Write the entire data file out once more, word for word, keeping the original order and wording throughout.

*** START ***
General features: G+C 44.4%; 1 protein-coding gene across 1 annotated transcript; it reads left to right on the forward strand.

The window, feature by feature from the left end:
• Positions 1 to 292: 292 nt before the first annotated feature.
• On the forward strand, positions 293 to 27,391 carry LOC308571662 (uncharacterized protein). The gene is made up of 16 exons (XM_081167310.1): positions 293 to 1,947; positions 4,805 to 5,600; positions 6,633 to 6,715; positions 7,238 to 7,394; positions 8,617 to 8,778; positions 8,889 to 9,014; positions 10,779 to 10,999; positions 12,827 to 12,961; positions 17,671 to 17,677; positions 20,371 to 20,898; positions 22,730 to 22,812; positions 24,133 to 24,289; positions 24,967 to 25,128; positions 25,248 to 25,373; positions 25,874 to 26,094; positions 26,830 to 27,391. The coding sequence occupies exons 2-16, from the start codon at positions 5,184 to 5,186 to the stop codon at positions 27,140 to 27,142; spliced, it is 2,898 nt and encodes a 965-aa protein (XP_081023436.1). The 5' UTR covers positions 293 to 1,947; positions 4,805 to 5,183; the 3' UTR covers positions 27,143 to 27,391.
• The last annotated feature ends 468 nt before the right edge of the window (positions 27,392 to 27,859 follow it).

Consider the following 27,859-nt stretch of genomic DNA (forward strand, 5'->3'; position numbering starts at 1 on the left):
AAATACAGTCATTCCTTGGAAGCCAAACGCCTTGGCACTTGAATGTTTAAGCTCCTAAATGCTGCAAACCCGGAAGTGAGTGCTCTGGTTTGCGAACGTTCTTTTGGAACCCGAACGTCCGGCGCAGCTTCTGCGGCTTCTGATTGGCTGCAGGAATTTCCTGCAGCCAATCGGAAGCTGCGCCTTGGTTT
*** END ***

General features: G+C 44.4%; 1 protein-coding gene across 1 annotated transcript; it reads left to right on the forward strand.

The window, feature by feature from the left end:
• Positions 1 to 292: 292 nt before the first annotated feature.
• On the forward strand, positions 293 to 27,391 carry LOC308571662 (uncharacterized protein). The gene is made up of 16 exons (XM_081167310.1): positions 293 to 1,947; positions 4,805 to 5,600; positions 6,633 to 6,715; positions 7,238 to 7,394; positions 8,617 to 8,778; positions 8,889 to 9,014; positions 10,779 to 10,999; positions 12,827 to 12,961; positions 17,671 to 17,677; positions 20,371 to 20,898; positions 22,730 to 22,812; positions 24,133 to 24,289; positions 24,967 to 25,128; positions 25,248 to 25,373; positions 25,874 to 26,094; positions 26,830 to 27,391. The coding sequence occupies exons 2-16, from the start codon at positions 5,184 to 5,186 to the stop codon at positions 27,140 to 27,142; spliced, it is 2,898 nt and encodes a 965-aa protein (XP_081023436.1). The 5' UTR covers positions 293 to 1,947; positions 4,805 to 5,183; the 3' UTR covers positions 27,143 to 27,391.
• The last annotated feature ends 468 nt before the right edge of the window (positions 27,392 to 27,859 follow it).

Consider the following 27,859-nt stretch of genomic DNA (forward strand, 5'->3'; position numbering starts at 1 on the left):
AAATACAGTCATTCCTTGGAAGCCAAACGCCTTGGCACTTGAATGTTTAAGCTCCTAAATGCTGCAAACCCGGAAGTGAGTGCTCTGGTTTGCGAACGTTCTTTTGGAACCCGAACGTCCGGCGCAGCTTCTGCGGCTTCTGATTGGCTGCAGGAATTTCCTGCAGCCAATCGGAAGCTGCGCCTTGGTTT